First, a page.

New York AG launches investigation of social media companies after Buffalo shooting
Twitch, Discord, 4chan, and 8chan will face the investigation, Letitia James accouned
New York Attorney General Letitia James opened an investigation into social media companies on Wednesday after a gunman opened fire at a grocery store in Buffalo over the weekend, killing 10 people and wounding three others.
The suspect, 18-year-old Payton Gendron, allegedly livestreamed the shooting on Twitch and discussed his plans on the instant messaging platform Discord before the shooting.
"The terror attack in Buffalo has once again revealed the depths and danger of the online forums that spread and promote hate," James said Wednesday.
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"The fact that an individual can post detailed plans to commit such an act of hate without consequence, and then stream it for the world to see is bone-chilling and unfathomable," James added. "As we continue to mourn and honor the lives that were stolen, we are taking serious action to investigate these companies for their roles in this attack."
James said her office's investigation will focus on Twitch, Discord, 4chan, and 8chan.
A spokesperson for Twitch previously told Fox Business that they took the livestream down within two minutes.
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Discord will cooperate with James' investigation, a spokesperson for the company told FOX Business, noting that the shooter's alleged diary was "posted in a private, invite-only server that no one but the suspect saw until minutes before the attack."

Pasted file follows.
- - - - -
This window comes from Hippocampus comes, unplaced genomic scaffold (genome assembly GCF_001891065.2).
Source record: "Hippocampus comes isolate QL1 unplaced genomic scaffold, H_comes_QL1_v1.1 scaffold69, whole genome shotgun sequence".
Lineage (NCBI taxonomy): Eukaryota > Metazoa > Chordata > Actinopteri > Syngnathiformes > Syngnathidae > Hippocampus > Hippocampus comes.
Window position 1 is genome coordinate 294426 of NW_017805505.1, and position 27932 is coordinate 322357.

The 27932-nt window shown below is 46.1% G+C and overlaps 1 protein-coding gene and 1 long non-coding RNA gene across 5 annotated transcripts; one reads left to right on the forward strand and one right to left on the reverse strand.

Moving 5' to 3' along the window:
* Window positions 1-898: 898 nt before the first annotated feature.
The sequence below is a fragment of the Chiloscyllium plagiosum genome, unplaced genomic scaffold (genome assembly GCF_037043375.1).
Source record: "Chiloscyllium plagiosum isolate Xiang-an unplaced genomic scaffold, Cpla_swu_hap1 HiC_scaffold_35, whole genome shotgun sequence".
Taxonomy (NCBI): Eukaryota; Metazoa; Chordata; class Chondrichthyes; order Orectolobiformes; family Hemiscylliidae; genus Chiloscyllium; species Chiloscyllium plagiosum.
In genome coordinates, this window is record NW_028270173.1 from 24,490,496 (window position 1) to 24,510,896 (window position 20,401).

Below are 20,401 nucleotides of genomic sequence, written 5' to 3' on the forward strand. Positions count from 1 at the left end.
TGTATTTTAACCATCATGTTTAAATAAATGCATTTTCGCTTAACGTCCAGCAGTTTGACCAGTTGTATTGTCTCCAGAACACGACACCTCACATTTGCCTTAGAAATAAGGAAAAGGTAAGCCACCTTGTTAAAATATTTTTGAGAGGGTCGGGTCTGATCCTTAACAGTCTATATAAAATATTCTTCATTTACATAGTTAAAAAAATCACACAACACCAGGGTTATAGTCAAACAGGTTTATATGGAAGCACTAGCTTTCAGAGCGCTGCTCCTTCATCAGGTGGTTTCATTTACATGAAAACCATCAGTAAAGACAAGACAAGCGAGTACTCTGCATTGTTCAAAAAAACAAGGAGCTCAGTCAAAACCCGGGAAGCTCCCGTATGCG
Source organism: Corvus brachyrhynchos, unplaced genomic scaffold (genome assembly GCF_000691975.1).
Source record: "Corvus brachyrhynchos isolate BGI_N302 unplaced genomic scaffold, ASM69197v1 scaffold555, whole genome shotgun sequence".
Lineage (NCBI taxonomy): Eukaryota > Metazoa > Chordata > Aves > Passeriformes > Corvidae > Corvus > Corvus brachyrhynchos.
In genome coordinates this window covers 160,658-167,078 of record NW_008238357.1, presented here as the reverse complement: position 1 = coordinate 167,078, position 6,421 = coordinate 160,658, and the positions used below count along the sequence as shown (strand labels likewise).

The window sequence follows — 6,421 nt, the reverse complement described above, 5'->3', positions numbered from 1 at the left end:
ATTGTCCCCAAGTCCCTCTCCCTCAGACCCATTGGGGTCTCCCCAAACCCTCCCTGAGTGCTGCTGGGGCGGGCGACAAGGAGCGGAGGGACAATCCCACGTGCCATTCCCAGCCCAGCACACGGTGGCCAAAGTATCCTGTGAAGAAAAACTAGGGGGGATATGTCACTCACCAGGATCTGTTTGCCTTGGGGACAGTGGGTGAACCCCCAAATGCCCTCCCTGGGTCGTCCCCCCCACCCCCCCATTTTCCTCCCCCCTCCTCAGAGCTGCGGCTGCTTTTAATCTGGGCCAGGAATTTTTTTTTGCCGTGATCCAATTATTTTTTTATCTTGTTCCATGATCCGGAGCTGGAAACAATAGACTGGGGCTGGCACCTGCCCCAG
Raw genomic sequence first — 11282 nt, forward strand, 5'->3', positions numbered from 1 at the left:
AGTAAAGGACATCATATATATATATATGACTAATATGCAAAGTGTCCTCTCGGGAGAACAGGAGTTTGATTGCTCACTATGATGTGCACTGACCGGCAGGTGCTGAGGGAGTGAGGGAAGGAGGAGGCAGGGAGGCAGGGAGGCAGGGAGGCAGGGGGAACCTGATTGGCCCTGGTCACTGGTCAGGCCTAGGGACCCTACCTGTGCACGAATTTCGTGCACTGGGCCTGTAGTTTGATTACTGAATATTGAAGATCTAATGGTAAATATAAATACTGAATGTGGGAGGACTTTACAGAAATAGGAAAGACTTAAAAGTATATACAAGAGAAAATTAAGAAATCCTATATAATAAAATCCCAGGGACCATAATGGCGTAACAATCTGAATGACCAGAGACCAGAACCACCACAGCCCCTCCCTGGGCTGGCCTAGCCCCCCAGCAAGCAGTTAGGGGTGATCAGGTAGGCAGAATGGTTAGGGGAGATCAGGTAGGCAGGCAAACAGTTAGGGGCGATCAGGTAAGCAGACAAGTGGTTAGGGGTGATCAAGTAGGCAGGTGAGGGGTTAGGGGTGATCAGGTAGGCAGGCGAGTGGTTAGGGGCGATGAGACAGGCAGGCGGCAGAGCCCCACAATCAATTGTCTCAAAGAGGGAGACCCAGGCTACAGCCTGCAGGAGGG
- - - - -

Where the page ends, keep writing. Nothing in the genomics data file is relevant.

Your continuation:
"Our deepest sympathies are with the victims and their families. Hate has no place on Discord and we are committed to combating violence and extremism," the spokesperson said. "We are continuing to do everything we can to assist law enforcement and the investigation remains ongoing."
New York Gov. Kathy Hochul also called out social media companies in the wake of the shooting and referred the investigation to the attorney general's office.
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"The CEOs of those companies need to be held accountable and assure all of us that they're taking every step humanly possible to be able to monitor this information," Hochul told ABC News on Sunday. "How these depraved ideas are fermenting on social media, it's spreading like a virus now."
Gendron allegedly posted a racist 180-page manifesto online shortly before the shooting, detailing his plan to target Black people.
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He is due back in court on Thursday after pleading not guilty to murder on Saturday evening.